This is a thought experiment.
Imagine that the tiny nation of Elbonia suffers a Zombie Virus outbreak. Luckily, the virus does not spread easily, but prolonged personal contact with an infected zombie increases the odds of transmission. Once infected, the Elbonian becomes a zombie killer. As it turns out, most people are immune to the virus. Over 99% of the public have no risk of catching it. But 1% is far too many zombie killers.
Imagine we have no way to detect this Elbonian Zombie Virus infection before symptoms occur. And let’s say that the problem started in Elbonia and so far has not gone beyond its borders. There is no cure for the Elbonian Zombie Virus. So what would world health organizations do?
For starters, they would quarantine the entire nation of Elbonia to limit the damage. This is obviously unfair to all uninfected Elbonians but it is also the only practical way to protect the rest of the world. Once the quarantine is in place, the professionals can get to work on a cure.
Now here’s the interesting part. What is the functional difference between the Elbonian Zombie Virus and radical islamic terrorism? In both cases they are spread by prolonged personal contact. In both cases you have no way to identify infected people until there are symptoms. In both cases the “virus” is deadly to both the person infected and those around them.
As we often hear from political pundits, you can’t bomb an idea. And we can see for ourselves that war doesn’t eliminate the “virus” of radical Islamic terrorism. I suggest we start treating terrorism as a medical condition – specifically, like a virus that creates a mental health problem.
In earlier times, people believed mental problems were not health problems in the same way cancer is. Today we recognize that the brain is just another body part that responds to treatment. Sometimes the treatment involves counseling, sometimes drugs, sometimes lifestyle changes. We have lots of buttons we can push to see what works.
I’m fairly certain that the idea virus of radical islamic terror can also respond to mental health treatments, once we figure out the best approach. Here I am talking about using the science of persuasion, along with the tools of the mental health profession, to cure terrorism.
Is that possible, you ask? Absolutely. Generally speaking, a professional persuader with enough time can convince almost anyone of almost anything. But we haven’t tried this approach because our government has decided that terrorism is a criminal and military problem. It isn’t. It is a mental health issue. If we reframe terrorism as a mental health emergency, that frees us to approach it with medical tools and methods more appropriate to the problem.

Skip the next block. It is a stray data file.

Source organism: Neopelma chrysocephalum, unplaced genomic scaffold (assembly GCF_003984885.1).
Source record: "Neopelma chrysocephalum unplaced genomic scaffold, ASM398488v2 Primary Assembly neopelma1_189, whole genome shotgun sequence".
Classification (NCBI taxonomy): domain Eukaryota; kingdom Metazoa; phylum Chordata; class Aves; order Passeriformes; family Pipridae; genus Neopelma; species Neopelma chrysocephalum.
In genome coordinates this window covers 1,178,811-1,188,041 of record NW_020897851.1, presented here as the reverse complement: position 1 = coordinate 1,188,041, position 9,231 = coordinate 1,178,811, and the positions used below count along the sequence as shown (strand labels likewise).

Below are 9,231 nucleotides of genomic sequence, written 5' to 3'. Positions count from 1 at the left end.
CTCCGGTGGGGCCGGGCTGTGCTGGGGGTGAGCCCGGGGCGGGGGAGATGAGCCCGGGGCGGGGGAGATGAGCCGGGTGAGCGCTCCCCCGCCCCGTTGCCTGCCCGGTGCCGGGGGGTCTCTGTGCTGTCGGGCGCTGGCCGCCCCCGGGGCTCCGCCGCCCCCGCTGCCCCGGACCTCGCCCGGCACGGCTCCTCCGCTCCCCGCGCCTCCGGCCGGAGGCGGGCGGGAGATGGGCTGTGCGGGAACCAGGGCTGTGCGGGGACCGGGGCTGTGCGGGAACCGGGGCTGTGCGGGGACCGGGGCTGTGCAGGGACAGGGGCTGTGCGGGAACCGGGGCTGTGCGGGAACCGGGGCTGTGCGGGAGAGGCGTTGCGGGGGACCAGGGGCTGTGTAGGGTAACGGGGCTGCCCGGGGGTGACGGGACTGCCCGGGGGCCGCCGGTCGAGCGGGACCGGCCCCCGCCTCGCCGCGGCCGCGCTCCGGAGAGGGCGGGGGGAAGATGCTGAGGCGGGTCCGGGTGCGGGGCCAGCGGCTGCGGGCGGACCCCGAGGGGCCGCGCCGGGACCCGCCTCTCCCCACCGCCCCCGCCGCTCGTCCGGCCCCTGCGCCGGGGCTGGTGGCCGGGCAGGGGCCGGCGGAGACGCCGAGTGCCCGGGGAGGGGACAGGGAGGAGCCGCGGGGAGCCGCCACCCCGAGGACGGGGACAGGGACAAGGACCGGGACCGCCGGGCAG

As the saying goes, if all you have is a hammer, everything looks like a nail. The United States has tools for war and tools for diplomacy. It has no tools for treating a massive mental health issue in a distant land. But we could build those tools.
All we need to do is change our “frame” for terrorism and start treating it as a medical problem. Trump already started that process by suggesting we quarantine the United States from all Muslim immigration – which seems terribly unfair – just to avoid contact with the 1% who might be infected with the radical islamic terror virus. Trump is approaching the problem as if it were a medical emergency. First you quarantine, then you solve.
Trump also says we need to figure out why the terrorists hate us. That tells you he sees it as a mental health problem, although he hasn’t used those words. In our country, thoughts of suicide and mass murder, along with delusions of virgins in the afterlife, would be considered a mental problem and treated as such.
I have no idea whether Trump’s impressive skills at persuasion can stop radical islamic terrorism. But I do know he has the right tools for the job. We can see that already during the campaign.
Clinton’s tool box for fighting terrorism only has weapons and diplomats in it. As president, Trump would have all of that plus persuasion.
Here I pause to tell new readers that I don’t endorse Trump. And my personal views do not line up with any of the candidates on any of the issues except by coincidence in a few places.
If you think this blog post is ridiculous, you should see my book.
My best tweet of the year was this one:
Pundits say Trump has destroyed the Republican party. I say that’s one party down, one to go. The job is only half done. #trump